One of my favourite props here is the safe and that’s a good thing considering that it’s the one that took me the longest time to model and texture. It has a pretty complex shape so I had to understand the way this kind of safe would work to be able to divide it into multiple smaller parts. I first started with the core of the safe and then added details one step at a time, going from big to small to create the high poly. Then I made its low poly by removing the Turbosmooth modifier, some small details, many loops and sometimes rebuilding entirely some parts. Since it has so many elements sitting on top of each other I had to use an exploded version to bake it in Substance Painter. Once the bake was done I was able to replace it with the non-exploded version to texture it. Texturing it also took quite some time, finding the right amount of colour variation, paint chipping, tear and wear. And Unreal did not make it any easier for me to get the right roughness since it doesn’t exactly render the same way as in Substance Painter, so I had to go back and forth with this a couple of times. But it was definitely worth the effort because this safe is a big part of my storytelling and my focus point in the main shot of the environment.
Another asset I really like is the big rounded windows through which the sun comes in, I wish I could have windows like this in real life!
Lighting and Post-Process
As soon as I got a blockout that I liked I started working on a lighting blockout. It took me a while to finally get one that worked with the scene. I kept adjusting it, tweaking things as I was going further in the building process, so the big lighting pass that I expected to do at the end was in fact not so big since the lighting had evolved with the scene.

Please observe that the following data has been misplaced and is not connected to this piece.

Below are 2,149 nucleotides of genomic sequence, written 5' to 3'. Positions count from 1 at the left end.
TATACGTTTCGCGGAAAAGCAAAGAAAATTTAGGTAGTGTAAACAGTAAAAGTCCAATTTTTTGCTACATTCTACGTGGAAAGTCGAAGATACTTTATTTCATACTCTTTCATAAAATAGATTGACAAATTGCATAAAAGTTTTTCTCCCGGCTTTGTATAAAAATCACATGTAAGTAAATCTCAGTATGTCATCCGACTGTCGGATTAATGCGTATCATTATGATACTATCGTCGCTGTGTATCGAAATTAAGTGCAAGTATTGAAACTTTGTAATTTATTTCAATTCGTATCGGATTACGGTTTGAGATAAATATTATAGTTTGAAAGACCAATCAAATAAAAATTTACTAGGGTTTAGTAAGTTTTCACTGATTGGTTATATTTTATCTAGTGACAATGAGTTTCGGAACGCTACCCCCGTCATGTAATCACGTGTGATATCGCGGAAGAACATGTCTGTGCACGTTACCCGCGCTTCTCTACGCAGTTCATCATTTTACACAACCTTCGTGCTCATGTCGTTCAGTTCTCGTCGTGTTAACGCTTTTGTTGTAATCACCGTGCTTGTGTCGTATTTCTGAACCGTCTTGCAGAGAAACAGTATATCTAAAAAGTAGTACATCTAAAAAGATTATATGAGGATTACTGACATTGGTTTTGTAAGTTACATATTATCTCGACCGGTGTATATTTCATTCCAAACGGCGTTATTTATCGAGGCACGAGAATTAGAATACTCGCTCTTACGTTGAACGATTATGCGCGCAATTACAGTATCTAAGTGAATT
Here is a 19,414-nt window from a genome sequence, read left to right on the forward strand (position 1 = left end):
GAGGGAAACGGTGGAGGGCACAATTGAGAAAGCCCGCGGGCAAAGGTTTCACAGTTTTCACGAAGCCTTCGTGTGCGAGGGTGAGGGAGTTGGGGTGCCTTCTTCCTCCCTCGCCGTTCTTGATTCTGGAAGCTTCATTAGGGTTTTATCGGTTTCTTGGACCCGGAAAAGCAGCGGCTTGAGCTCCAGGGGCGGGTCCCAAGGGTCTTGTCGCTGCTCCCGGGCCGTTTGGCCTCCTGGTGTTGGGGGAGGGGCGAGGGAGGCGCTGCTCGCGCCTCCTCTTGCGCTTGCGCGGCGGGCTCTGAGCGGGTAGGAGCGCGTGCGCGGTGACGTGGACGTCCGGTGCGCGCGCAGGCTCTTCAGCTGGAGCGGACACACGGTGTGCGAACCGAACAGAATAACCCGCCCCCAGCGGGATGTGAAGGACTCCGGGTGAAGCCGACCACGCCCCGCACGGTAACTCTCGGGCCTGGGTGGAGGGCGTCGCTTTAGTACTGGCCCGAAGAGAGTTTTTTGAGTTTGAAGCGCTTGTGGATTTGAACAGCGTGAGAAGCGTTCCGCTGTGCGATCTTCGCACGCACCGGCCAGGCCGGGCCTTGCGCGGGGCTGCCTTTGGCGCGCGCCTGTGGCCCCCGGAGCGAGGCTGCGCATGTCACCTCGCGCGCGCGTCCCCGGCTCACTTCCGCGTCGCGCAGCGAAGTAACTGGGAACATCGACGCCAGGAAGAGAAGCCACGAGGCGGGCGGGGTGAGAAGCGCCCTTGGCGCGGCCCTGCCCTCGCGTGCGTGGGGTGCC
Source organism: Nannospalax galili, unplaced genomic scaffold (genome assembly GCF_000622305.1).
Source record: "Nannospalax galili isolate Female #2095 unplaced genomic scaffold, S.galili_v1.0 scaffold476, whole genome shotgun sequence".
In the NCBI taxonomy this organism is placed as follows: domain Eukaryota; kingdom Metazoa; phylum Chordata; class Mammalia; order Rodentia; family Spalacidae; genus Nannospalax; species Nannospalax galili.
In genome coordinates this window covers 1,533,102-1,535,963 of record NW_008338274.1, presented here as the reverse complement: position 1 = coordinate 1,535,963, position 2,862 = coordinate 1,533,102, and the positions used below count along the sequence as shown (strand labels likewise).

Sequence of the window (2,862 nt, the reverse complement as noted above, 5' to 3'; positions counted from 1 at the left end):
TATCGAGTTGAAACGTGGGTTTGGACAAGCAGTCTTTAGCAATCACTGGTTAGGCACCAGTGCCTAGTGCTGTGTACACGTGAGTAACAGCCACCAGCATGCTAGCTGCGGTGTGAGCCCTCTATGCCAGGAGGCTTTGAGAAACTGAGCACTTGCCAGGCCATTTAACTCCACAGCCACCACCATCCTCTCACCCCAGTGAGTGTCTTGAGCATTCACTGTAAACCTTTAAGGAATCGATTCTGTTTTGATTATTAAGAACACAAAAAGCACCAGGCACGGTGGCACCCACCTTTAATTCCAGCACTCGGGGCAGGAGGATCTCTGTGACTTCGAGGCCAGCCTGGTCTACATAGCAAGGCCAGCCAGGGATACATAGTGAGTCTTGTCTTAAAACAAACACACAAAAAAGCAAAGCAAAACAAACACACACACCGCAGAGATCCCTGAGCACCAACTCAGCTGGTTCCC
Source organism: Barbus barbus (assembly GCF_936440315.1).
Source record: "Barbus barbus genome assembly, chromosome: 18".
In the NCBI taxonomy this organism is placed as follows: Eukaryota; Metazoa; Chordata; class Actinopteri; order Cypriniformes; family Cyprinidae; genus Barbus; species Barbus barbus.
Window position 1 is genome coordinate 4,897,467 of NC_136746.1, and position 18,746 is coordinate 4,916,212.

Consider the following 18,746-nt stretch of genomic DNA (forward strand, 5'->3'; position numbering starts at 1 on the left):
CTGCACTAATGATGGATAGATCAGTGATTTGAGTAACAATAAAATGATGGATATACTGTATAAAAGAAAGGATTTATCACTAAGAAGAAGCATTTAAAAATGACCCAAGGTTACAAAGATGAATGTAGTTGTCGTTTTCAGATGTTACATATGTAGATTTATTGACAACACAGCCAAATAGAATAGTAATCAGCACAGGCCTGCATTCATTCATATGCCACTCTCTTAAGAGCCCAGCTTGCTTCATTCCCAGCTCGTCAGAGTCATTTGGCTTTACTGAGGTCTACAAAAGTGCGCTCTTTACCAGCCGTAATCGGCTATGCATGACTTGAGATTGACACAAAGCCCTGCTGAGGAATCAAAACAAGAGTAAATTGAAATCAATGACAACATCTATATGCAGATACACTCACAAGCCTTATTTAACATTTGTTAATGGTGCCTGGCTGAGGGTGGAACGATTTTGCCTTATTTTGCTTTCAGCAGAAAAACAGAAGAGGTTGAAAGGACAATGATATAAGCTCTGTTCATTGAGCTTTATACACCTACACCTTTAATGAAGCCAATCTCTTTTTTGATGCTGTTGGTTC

I worked mostly in Detail lighting only mode when setting up the lighting, it makes it much easier to read and adjust the lights this way.
The dynamic lighting of the scene is composed of one directional light, then I used 10 spotlights in total to light the scene, 6 of those being the lights in the display cabinets and the other 4 helping the storytelling. For example, one is entirely focused on the safe. There is a skylight HDRI as well, to get less dark shadow areas and nicer reflections in the scene and I also used a couple of point lights which I baked to get some cooler bounce lights in the dark areas. I also used some rim lights to enhance the geometry of certain assets by giving a very subtle light to its edges.
Only once I was done with the lighting did I start using colour grading in the post-process. I kept it pretty subtle: I made a LUT in Photoshop, adjusting the tone, saturation and contrast in the room. I also played with the AO and pushed the bloom a little bit.